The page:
I Am Here presents over 200 objects, nearly half in full color, from the Museum’s vast holdings, arranged along a timeline that begins in prehistory with the Archaic hunter-gatherers. This prehistoric period, which ends with the first Spanish settlements in 1598, includes plant-fiber baskets from a thousand years before the Christian Era, as well as some exceptional shell necklaces excavated at Chaco Canyon and several fine Mimbres pots that demonstrate the earliest pictorial designs applied to clay.
The second period, spanning three centuries to the opening of the Santa Fe Trail in 1821 and the arrival of the railroad in 1880, traces the profound changes within Native cultures as a result of EuroAmerican influences. The ancient art of Pueblo weaving declined, but the Athabascan-speaking tribes learned much from their Pueblo neighbors in the area of basket making and weaving. Exquisite examples of early Navajo textiles are presented here, and fine Apache baskets are in evidence. The introduction of silver, with Spanish coins, had a profound effect on traditional jewelry making, as is abundantly apparent in the elaborately designed and worked pieces included here.
In the third period, beginning with the railroad and advancing into the middle twentieth century, arts and crafts became the mainstay of the Indian economy, and the demands of the tourism industry were strongly felt. Jicarilla Apache laundry hampers, Navajo silver hairpins, and other commercial wares such as a child’s ceramic train made at Santa Clara at the turn of the century, demonstrate the shift in Indian arts of the period. The flood of mass-produced goods into the territory caused irrevocable changes within Indian material culture. Weaving, for example, died out among the Eastern Pueblos, and the introduction of commercial yarns and aniline dyes altered Navajo textile arts considerably. But by the 1920s a heightened awareness of the value of traditional Native American designs and practices stimulated a revival in many areas of the arts. This was felt most strongly in pottery, where exquisite examples of this rejuvenation were created by San Ildefonso artists Maria and Julian Martinez and the Hopi potter Nampeyo.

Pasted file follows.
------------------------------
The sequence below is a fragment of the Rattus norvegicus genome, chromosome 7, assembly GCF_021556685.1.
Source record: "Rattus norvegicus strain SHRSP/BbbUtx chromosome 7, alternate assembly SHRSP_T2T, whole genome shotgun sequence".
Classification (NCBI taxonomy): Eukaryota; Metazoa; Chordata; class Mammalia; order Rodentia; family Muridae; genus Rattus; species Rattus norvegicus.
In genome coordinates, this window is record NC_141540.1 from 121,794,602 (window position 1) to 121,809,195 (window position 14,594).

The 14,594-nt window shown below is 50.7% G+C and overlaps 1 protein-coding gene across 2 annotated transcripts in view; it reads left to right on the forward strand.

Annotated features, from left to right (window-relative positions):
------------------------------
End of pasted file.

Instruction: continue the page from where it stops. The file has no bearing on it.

Finally, the art of the Post-1960 contemporary period exhibit continued adaptation and change within a strong traditional inheritance. Innovation and refinement steadily contribute to the strength and endurance of the arts of the Southwest Indians, who, while heeding their past, live assuredly and responsively in the present.
I AM HERE Two Thousand Years of Southwest Indian Arts and Culture
Laboratory of Anthropology
Museum of Indian Arts and Culture
Museum of New Mexico Press, Santa Fe
Hardback with slip cover, first edition, 1989. 224 pages, 90 color plates, 150 black-and-white photographs
The Southwest: An Overview by John A. Ware
Pueblo and Athabascan Baskets in the Southwest by Andrew Hunter Whiteford
Prehistoric Pottery of New Mexico by Stewart Peckham
Historic and Contemporary Pueblo Pottery by Rick Dillingham
Southwestern Indian Jewelry by Nancy Fox
The History of Southwestern Weaving by Kate Peck Kent